From Everyday to Scientific Observation: How Children Learn to Observe the Biologist's World

Date: 
Thursday, May 1, 2008
Resource Type:
Peer-reviewed article | Research Products
Environment Type: 
Media and Technology, Public Programs, Exhibitions, Informal/Formal Connections
Audience: 
Elementary School Children (6-10) | Middle School Children (11-13) | Youth/Teen (up to 17) | Museum/ISE Professionals | Scientists | Evaluators
Discipline: 
Education and learning science | General STEM | Life science
Organization:
University of Pittsburgh
Description: 

This article explores the development of observation in scientific and everyday contexts. Fundamental to all scientific activity, expert observation is a complex practice that requires the coordination of disciplinary knowledge, theory, and habits of attention. On the surface, observation appears to be a simple skill. Consequently, children may be directed to observe, compare, and describe phenomena without adequate disciplinary context or support, and so fail to gain deeper scientific understanding. Drawing upon a review of science education, developmental psychology, and the science studies literatures, this article examines what it means to observe within a disciplinary framework. In addition, everyday observers are characterized and a framework is proposed that hypothesizes how everyday observers could develop practices that are more like scientific observers.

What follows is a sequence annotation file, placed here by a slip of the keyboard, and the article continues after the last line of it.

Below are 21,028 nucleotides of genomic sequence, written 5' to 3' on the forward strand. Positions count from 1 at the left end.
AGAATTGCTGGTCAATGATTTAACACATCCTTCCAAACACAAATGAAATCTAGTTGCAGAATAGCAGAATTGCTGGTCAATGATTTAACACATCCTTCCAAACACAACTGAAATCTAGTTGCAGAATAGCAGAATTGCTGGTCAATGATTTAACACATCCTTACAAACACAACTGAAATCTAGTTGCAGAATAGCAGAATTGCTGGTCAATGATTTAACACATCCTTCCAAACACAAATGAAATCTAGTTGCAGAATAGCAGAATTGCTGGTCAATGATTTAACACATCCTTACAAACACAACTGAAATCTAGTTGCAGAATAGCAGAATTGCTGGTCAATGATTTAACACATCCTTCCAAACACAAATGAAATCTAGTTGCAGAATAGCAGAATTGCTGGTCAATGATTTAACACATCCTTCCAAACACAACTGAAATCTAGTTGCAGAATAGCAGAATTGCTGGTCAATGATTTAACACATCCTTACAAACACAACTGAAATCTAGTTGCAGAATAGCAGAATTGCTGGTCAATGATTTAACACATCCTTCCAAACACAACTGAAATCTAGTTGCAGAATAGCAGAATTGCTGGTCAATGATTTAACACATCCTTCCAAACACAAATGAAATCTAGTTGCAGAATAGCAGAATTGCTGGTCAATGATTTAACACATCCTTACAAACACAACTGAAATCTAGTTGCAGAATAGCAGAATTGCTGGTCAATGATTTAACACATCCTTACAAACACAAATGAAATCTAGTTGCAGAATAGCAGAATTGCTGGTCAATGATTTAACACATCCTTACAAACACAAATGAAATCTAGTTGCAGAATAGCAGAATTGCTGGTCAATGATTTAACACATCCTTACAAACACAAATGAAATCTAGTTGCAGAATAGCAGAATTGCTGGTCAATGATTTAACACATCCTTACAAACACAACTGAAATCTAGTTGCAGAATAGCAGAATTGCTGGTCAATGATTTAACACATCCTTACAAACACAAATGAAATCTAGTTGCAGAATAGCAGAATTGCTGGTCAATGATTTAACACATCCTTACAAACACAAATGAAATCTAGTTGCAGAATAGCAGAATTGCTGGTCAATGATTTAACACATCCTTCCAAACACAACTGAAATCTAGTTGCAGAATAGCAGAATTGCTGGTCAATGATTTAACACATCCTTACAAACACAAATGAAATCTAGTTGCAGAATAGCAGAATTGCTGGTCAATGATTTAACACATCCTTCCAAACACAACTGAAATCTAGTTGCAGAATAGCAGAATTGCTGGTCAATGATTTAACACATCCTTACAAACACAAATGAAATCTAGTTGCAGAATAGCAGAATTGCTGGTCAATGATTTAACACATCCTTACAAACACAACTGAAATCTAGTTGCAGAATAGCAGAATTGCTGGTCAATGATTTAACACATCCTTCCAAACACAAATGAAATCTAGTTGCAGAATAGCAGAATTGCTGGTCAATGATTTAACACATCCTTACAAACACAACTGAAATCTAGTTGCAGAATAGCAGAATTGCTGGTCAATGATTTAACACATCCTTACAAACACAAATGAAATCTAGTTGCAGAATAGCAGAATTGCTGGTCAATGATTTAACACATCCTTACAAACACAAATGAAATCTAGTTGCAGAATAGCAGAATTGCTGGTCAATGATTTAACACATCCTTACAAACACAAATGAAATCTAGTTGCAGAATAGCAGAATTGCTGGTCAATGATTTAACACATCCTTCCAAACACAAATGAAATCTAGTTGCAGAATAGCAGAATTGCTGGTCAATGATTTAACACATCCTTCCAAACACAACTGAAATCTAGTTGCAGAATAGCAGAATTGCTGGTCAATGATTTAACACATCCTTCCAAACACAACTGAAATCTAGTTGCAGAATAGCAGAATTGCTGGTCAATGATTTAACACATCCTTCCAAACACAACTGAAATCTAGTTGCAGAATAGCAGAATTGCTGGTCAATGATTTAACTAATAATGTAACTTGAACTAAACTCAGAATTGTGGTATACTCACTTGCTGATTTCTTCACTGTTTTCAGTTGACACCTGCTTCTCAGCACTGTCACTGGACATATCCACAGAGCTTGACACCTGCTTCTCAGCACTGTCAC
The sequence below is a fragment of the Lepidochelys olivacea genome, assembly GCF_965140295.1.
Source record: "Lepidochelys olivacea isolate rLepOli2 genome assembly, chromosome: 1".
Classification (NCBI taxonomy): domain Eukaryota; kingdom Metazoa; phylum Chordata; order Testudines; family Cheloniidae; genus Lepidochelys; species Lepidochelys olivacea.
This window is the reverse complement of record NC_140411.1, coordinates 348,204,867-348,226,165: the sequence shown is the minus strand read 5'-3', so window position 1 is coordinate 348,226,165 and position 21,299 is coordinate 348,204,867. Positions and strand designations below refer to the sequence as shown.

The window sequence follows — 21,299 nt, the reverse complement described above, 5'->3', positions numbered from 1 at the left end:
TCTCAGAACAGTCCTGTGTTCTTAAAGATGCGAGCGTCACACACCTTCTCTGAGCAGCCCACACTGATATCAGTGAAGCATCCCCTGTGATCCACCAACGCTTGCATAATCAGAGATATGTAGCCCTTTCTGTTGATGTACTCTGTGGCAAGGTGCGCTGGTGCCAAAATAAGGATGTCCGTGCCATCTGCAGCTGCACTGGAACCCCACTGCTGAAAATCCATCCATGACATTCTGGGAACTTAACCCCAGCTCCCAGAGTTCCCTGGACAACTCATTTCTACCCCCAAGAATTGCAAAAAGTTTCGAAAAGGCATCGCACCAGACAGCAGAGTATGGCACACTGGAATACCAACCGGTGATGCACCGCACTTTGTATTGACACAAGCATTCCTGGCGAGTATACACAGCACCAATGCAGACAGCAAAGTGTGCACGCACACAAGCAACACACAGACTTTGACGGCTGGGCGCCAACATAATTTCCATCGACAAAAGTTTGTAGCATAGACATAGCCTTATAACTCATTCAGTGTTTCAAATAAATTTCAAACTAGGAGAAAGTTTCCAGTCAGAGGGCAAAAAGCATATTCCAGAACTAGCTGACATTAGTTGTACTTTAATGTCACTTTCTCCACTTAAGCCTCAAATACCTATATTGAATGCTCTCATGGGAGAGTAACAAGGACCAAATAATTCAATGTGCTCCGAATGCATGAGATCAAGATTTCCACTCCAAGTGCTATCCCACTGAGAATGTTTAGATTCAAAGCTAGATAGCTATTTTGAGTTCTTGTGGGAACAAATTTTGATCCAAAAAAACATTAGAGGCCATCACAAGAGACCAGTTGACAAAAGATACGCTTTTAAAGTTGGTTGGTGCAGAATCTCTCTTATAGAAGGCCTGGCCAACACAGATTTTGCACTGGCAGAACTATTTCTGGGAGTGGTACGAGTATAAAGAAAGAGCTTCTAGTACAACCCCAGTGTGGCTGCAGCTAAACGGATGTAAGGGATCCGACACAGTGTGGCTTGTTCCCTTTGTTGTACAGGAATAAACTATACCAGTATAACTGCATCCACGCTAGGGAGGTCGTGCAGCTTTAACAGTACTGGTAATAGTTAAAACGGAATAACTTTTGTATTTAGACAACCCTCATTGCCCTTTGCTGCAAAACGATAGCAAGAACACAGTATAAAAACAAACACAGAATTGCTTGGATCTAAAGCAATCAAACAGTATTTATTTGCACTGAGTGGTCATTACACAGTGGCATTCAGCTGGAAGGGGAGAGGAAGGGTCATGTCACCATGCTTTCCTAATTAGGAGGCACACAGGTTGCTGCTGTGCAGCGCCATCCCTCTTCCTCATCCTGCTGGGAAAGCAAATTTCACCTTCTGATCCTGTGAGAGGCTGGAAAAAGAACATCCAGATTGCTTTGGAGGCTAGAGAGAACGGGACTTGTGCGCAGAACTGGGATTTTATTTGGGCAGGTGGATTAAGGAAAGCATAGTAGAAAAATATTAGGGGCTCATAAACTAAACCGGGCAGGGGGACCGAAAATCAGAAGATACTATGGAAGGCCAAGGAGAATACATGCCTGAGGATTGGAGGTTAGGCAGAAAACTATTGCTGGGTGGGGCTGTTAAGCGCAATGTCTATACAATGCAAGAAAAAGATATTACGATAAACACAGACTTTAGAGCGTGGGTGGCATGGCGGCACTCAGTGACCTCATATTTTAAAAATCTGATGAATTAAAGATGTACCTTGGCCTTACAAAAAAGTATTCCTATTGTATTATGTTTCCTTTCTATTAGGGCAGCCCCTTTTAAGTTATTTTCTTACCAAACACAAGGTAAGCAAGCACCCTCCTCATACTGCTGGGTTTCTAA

Citation
DOI:
10.3102/0034654308325899
Publication Name: 
Review of Educational Research
Volume: 
79
Number: 
1
Page Number: 
39
Document:

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